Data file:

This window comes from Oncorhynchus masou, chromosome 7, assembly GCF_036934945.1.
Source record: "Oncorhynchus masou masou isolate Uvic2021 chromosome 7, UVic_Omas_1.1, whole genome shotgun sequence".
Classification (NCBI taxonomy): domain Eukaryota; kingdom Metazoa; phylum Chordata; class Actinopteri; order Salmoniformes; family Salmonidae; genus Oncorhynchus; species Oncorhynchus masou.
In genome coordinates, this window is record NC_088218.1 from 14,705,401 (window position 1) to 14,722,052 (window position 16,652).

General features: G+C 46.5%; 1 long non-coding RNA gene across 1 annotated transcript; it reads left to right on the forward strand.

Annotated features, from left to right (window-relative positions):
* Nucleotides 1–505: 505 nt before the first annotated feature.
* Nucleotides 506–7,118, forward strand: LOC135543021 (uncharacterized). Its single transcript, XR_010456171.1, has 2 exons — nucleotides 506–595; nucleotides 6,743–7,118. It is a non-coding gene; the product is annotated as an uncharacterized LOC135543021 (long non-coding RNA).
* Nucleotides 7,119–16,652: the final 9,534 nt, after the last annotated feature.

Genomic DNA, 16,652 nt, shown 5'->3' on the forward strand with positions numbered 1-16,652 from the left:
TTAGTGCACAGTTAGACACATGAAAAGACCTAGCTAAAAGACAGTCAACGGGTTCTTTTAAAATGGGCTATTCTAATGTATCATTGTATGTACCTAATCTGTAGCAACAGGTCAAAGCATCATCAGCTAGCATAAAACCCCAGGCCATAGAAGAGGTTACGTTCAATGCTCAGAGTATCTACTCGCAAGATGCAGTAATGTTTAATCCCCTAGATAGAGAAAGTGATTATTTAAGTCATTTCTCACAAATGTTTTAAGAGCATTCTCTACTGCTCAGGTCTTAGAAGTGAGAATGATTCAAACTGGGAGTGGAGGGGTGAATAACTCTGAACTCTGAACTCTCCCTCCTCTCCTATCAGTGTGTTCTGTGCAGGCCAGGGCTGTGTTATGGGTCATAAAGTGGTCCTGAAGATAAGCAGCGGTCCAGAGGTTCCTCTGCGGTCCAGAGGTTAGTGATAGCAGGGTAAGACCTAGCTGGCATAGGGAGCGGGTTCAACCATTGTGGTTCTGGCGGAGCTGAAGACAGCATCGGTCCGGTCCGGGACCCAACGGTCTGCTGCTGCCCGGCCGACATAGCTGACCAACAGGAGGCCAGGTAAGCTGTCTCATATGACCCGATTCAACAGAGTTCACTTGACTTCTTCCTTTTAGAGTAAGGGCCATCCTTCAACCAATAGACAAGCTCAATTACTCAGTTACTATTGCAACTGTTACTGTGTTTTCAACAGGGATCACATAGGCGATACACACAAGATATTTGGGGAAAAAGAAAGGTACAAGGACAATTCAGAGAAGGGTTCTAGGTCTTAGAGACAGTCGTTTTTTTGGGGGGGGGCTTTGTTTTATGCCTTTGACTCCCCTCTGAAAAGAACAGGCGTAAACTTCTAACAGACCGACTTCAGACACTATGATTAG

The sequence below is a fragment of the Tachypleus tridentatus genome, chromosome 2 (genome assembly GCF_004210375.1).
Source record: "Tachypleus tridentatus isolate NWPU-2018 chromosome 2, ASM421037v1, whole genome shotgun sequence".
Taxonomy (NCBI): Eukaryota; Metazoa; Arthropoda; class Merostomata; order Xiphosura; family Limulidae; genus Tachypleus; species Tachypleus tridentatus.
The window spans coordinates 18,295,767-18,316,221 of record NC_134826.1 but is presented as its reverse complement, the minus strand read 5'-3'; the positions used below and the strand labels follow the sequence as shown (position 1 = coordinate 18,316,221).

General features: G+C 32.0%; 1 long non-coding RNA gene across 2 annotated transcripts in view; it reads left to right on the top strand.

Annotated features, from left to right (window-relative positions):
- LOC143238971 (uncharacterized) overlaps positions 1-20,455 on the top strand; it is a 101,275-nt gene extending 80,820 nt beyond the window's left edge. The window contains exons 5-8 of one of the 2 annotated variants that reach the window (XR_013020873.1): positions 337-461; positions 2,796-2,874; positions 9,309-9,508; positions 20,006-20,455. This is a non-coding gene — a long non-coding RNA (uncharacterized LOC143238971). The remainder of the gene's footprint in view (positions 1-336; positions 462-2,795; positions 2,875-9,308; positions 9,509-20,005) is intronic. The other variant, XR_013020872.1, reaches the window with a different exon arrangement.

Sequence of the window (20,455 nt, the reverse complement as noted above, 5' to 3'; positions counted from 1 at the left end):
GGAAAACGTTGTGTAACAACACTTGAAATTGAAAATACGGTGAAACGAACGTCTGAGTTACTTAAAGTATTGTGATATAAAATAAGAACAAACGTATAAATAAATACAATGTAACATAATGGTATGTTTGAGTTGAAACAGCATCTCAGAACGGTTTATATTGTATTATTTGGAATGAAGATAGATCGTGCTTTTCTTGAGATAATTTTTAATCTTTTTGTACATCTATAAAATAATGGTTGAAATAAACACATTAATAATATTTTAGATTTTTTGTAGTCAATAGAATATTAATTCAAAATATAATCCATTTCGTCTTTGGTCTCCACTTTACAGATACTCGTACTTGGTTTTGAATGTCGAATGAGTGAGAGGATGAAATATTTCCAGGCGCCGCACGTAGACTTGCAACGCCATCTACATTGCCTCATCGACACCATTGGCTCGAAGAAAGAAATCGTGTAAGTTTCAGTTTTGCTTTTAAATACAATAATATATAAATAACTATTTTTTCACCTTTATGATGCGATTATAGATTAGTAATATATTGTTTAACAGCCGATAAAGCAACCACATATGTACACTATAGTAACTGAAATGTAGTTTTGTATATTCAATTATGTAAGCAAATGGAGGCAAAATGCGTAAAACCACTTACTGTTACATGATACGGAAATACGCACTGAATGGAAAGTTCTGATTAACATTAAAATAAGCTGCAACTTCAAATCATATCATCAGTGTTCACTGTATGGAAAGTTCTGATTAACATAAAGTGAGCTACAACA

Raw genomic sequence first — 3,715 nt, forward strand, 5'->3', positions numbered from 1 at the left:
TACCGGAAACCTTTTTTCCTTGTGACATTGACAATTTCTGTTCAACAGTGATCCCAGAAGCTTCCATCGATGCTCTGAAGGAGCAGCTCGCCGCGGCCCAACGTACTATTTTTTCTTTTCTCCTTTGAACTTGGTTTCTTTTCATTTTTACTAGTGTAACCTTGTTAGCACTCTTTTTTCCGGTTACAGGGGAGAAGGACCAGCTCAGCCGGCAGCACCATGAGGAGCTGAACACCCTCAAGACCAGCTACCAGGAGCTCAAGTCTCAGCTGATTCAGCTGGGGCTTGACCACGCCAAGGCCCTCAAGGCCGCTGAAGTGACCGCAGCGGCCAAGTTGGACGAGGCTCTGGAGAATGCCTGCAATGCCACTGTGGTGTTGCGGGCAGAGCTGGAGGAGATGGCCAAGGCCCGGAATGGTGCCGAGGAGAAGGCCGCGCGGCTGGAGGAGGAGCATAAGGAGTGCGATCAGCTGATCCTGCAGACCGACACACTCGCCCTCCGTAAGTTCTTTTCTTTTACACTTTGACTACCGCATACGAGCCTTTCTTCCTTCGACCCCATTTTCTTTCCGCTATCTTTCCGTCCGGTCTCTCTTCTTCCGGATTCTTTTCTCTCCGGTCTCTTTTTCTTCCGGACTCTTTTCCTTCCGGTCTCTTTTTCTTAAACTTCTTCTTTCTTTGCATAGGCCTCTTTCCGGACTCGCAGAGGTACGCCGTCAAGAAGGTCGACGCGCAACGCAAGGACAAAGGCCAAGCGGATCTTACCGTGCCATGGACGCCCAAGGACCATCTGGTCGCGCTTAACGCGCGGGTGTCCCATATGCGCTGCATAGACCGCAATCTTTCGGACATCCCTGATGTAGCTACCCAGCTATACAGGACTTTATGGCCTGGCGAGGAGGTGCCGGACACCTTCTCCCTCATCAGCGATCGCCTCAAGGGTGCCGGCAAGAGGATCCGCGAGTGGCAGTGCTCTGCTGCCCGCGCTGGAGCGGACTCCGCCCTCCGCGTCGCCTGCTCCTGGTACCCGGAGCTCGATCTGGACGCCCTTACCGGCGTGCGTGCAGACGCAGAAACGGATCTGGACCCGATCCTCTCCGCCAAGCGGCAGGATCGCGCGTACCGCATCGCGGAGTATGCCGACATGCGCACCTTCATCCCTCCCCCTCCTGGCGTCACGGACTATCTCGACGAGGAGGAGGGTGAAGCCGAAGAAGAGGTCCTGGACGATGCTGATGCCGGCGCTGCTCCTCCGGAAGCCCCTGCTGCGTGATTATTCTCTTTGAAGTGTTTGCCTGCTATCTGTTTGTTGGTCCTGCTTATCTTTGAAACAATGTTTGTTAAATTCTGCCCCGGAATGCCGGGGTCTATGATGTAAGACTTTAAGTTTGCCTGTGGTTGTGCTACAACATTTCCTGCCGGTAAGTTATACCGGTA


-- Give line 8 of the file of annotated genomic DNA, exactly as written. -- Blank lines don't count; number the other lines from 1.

* Nucleotides 506–7,118, forward strand: LOC135543021 (uncharacterized). Its single transcript, XR_010456171.1, has 2 exons — nucleotides 506–595; nucleotides 6,743–7,118. It is a non-coding gene; the product is annotated as an uncharacterized LOC135543021 (long non-coding RNA).